As networks expand beyond the corporate firewall to mobile devices, companies need to protect sensitive corporate data when it’s viewed and/or stored on smartphones, laptops and tablet computers. Unlike in the wired network world, where you either get the speed that you're supposed to, or some counter or log somewhere points you to what's wrong, in the wireless realm, the variables are almost infinite. It's much more complicated and getting a lot worse.
There is reason to be concerned. A report from antivirus security vendor McAfee from 2011 cited a 76% growth in the amount of malware targeting mobile devices using the Google Android operating system. Google also recently had to acknowledge that a number of the applications available on its Android Market site turned out to be instruments for delivering malware. And one of those malevolent apps could be on an Android phone that an employee uses to access the corporate network.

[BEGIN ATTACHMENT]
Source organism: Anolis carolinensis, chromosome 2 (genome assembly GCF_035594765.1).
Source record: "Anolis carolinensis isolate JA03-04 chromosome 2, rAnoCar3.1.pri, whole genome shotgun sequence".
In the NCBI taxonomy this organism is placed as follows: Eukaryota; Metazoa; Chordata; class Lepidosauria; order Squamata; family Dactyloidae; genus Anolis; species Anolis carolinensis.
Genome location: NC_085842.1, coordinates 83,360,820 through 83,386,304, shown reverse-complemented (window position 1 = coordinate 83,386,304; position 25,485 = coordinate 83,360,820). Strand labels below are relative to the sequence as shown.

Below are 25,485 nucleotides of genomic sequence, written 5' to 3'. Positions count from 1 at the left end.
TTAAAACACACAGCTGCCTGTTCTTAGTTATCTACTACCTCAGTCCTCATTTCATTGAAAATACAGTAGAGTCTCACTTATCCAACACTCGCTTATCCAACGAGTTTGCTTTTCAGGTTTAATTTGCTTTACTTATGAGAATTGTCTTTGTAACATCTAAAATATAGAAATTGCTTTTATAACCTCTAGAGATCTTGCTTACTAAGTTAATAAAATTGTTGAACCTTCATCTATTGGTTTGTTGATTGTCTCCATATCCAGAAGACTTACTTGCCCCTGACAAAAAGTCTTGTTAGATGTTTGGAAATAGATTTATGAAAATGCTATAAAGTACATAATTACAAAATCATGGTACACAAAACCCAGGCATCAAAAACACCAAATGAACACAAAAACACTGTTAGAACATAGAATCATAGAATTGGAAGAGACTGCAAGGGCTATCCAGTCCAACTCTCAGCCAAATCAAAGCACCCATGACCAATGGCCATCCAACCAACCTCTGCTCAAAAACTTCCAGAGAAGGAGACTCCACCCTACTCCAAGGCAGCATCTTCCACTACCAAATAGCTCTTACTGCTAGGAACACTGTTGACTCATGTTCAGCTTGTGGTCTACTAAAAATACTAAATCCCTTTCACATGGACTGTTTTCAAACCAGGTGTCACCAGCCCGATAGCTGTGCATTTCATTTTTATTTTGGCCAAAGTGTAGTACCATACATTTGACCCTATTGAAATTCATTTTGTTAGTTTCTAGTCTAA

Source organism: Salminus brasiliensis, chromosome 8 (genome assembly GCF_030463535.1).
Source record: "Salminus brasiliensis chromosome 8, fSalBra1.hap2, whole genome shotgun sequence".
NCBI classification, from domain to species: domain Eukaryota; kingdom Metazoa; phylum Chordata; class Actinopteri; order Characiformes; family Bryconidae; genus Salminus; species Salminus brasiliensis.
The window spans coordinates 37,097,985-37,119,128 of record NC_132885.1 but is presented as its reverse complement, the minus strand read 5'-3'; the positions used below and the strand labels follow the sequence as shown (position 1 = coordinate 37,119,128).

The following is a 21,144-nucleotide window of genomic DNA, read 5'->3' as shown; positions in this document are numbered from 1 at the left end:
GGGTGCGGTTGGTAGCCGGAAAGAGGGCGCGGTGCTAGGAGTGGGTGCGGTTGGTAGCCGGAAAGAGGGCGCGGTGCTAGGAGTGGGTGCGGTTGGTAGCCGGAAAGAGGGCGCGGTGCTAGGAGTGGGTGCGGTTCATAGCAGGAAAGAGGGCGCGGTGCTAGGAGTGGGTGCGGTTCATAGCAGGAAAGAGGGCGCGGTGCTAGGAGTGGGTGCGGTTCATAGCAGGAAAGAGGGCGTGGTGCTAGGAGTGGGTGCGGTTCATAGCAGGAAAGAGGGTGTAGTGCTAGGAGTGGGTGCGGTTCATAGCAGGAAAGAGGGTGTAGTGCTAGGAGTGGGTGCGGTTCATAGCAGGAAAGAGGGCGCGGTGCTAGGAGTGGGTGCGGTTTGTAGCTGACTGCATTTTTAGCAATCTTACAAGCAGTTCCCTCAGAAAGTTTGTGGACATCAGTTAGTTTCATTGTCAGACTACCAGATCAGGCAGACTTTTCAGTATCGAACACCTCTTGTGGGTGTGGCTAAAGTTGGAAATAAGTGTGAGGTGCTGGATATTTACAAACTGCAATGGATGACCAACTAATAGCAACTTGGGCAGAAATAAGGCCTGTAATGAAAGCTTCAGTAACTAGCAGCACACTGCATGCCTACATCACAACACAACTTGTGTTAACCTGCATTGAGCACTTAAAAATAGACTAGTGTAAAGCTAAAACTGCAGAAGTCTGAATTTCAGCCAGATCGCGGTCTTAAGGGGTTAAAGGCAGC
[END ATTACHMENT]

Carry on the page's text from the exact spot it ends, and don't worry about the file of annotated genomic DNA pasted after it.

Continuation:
Device makers and carriers are also called upon to do their part to secure mobile networks. Last year Sprint became the first carrier to join the Mobile Security Council, which seeks to collaborate to protect against mobile network threats and respond to attacks when they occur. Sprint supports many of the functions of Microsoft Active Sync, which is how many mobile devices connect to a WAN.
If companies are going to let mobile devices connect to their WAN or LAN, they need to make sure the devices can be remotely locked and wiped. This feature secures a smartphone so that if it’s lost or stolen and the phone falls into the wrong hands, data on it can be erased and can’t be accessed.
AT&T, Verizon and T-Mobile offer remote wipe services to subscribers, as do OS vendors such as Apple, Android, RIM and Microsoft.
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